My son James asked me if we have any soldiers in our family to remember today. So, for Memorial Day, my family is remembering William M. P. Furrow, Civil War veteran, 51st Illinois Infantry Regiment, Company E. He joined the Union Army on February 26, 1864 and was discharged for disability on June 19, 1865. We aren’t sure what the disability was, but I’ve heard from my father that he heard from his grandmother that William Furrow had an arm shot off by a cannonball somewhere near the end of the war.
For whatever reason, the Furrow family history does not include a lot of military service, especially in combat. That is, as far as I can tell. Our family tree hasn’t been cared for very well. It has some hidden branches and also some branches that need to be pruned. For example, I got a note today from someone at Ancestry.com asking me if I could provide more information for a relative in my tree that apparently was still having kids a couple of years after his death. I’ll need to fix that.
Our family doesn’t actually know much about William M. P. Furrow, other than he was a farmer and sold butter by the pound, proving beyond any doubt he and I are related. Also, you can probably churn butter with just one arm…
We’re not exactly sure what the “M. P.” stand for. I am fairly certain “M” stands for “Mathias” as it is his dad’s name and probably his grandfather’s name. But I’m not sure if that’s really a part of his name as he is more typically listed as “William P.” The “P” is even more tricky. Most people who share his family tree think it’s “Perry,” but that name doesn’t appear anywhere else in the family. One person is convinced it’s “Plimell,” which is his mother’s maiden name. That is possible, maybe even probable. But we’ll go with Perry for now since it’s the most common.
A couple of years ago, while researching family names and searching for potential names for our kids, I found a picture of his gravestone. I knew the cemetery and plot number, but at the time photos were not attached. But I found a website where someone had gone through and posted pictures of every grave. The problem was that the photos were not in order and not labeled. I spent about an hour looking for great great great grandpa’s headstone and then I found what must be it:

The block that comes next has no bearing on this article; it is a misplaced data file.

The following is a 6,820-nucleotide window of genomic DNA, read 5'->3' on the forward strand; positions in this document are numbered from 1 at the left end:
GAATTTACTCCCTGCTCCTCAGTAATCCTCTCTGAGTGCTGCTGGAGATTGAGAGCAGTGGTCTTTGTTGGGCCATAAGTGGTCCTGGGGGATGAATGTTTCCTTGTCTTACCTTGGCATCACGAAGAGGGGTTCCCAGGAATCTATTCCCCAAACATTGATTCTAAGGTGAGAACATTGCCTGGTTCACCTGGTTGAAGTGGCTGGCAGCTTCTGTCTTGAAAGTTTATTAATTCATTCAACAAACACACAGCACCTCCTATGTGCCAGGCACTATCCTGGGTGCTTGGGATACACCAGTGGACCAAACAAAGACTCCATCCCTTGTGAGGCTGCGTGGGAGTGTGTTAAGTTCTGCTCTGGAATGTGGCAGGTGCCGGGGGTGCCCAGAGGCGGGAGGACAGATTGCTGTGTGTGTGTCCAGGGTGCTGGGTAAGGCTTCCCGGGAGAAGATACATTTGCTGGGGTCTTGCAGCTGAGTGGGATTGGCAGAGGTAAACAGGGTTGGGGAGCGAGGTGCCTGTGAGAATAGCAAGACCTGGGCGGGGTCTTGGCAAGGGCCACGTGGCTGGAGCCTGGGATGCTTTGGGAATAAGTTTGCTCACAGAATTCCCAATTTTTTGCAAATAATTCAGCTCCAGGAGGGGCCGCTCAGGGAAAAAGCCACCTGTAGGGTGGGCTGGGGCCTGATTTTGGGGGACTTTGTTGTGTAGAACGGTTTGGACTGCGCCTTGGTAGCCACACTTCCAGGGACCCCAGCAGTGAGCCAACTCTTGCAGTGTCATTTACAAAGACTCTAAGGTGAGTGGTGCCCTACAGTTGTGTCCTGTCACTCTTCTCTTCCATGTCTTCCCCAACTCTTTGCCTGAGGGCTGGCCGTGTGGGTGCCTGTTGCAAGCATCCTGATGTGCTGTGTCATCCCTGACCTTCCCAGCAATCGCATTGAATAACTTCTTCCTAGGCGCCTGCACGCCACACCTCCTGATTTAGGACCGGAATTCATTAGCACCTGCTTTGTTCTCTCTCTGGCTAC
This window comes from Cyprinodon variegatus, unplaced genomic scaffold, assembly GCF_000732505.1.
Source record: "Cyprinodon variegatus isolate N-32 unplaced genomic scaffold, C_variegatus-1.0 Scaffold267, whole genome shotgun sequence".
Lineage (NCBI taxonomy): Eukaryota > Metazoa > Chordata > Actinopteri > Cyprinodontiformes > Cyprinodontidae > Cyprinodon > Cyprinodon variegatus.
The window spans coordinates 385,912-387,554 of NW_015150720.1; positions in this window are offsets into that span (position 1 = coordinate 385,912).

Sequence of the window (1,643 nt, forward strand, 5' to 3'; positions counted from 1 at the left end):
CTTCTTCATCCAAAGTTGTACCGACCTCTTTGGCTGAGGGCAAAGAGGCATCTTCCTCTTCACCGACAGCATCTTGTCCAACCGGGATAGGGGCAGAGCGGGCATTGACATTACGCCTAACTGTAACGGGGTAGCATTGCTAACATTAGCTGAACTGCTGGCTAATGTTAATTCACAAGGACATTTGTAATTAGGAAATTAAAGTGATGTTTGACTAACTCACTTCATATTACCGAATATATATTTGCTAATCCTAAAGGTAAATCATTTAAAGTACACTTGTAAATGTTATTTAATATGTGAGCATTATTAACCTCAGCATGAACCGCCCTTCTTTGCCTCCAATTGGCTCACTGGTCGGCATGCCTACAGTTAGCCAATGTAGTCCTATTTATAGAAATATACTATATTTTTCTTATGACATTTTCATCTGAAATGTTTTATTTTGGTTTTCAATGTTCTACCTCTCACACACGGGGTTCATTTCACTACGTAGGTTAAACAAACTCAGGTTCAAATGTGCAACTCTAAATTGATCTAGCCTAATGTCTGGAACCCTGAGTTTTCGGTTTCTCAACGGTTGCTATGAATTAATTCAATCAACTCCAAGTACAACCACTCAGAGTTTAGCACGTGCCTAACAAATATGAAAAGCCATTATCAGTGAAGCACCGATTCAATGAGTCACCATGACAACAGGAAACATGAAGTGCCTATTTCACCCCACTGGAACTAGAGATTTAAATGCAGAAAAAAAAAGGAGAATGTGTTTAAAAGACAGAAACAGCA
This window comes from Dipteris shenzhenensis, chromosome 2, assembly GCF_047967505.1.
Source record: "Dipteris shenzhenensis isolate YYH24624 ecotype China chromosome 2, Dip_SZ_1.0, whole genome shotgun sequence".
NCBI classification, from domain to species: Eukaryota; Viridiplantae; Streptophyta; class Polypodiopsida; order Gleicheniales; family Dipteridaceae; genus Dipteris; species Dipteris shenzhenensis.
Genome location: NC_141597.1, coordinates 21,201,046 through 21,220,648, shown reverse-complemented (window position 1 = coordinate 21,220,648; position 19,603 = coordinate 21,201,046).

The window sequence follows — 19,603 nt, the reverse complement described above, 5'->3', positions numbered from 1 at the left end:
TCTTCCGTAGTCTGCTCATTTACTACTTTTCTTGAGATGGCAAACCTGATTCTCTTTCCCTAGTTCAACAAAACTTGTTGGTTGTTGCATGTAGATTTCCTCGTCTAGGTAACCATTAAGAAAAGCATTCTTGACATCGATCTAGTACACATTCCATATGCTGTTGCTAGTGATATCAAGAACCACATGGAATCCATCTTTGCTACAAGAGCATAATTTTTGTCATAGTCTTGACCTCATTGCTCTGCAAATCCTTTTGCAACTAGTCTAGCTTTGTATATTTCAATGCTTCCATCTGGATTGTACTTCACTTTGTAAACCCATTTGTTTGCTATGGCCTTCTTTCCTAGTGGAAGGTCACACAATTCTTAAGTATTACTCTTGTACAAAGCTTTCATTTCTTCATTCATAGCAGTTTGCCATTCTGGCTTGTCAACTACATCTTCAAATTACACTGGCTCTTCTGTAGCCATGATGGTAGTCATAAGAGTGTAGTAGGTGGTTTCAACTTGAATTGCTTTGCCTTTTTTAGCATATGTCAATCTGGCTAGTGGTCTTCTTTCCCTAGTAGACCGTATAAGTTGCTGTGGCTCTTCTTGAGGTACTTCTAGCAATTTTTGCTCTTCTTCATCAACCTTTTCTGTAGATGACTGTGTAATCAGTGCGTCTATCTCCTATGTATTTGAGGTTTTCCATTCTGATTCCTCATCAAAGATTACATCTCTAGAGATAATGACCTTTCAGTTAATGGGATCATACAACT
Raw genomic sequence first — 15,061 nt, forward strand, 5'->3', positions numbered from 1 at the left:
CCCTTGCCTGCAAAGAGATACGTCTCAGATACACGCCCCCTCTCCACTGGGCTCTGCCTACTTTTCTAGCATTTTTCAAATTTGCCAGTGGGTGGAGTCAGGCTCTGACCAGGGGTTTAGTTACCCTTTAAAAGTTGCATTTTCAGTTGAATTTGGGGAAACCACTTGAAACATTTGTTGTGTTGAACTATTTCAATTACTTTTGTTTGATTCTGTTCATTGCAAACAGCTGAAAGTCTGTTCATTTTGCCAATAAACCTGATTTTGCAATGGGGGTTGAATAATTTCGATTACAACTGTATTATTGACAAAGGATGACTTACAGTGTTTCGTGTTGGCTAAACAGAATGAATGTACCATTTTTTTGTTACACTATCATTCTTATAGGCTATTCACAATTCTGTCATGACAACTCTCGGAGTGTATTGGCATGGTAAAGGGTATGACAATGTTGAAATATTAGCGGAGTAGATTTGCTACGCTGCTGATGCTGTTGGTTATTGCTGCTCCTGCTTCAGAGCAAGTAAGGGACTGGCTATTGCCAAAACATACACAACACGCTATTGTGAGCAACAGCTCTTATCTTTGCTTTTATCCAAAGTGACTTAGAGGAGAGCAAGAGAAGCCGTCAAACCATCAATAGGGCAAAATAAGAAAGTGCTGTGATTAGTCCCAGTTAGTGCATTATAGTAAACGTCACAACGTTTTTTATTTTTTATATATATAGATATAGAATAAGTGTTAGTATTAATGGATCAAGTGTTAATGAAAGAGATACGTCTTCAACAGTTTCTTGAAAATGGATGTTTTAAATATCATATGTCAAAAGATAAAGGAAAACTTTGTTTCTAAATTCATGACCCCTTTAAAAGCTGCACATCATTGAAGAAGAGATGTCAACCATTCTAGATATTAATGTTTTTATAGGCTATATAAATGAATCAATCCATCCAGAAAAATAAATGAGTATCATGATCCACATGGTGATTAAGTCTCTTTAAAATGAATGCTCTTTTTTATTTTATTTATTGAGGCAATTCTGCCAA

N. P. Forrow? Who is that? I looked in the list of members of the 51st Illinois Infantry, Company E, and there no such name. The only name close is William P. Furrow. Someone messed up the headstone! How could the VA make this mistake? Well, don’t answer that. Since this isn’t the original headstone, my theory is that some friendly group replaced it at some point but couldn’t read the original stone which had likely deteriorated. Perhaps they didn’t have a list of Company E. They also didn’t have Google. So, I’m sure they did the best they could.
Well, it bugs me.
Ever since I found this, I’ve wanted to replace it, but I can’t really justify the expense. However, it occurred to me just this morning that perhaps the Veterans Administration created this marker at some point and maybe they would correct the error and replace it? So, I’ve looked it up and discovered that they may actually replace it at their expense (read: our expense as taxpayers). Since he’s buried in a private cemetery, they won’t cover the expense to lay the new stone. So, I downloaded the complicated government form which requires me to have certain probably unattainable information, but, I’m going to see what happens if I begin this process.
For some reason, it means a lot to me to fix this. Unlike a certain posthumously progenerating prunable branch on my tree, I am certain about William P. Furrow’s place in our family. So certain, our second son’s middle name is “William” in honor of him.
I seems to me that our veterans, even the ones we don’t really know, deserve to be remembered correctly, even if just by a marker in a rural cemetery. One day, I hope to visit Wallace Chapel Cemetery with my family and see the brand new stone marking the grave of a Civil War hero.
“The mystic chords of memory, stretching from every battlefield and patriot grave to every living heart and hearthstone all over this broad land, will yet swell the chorus of the Union, when again touched, as surely they will be, by the better angels of our nature.” – Abraham Lincoln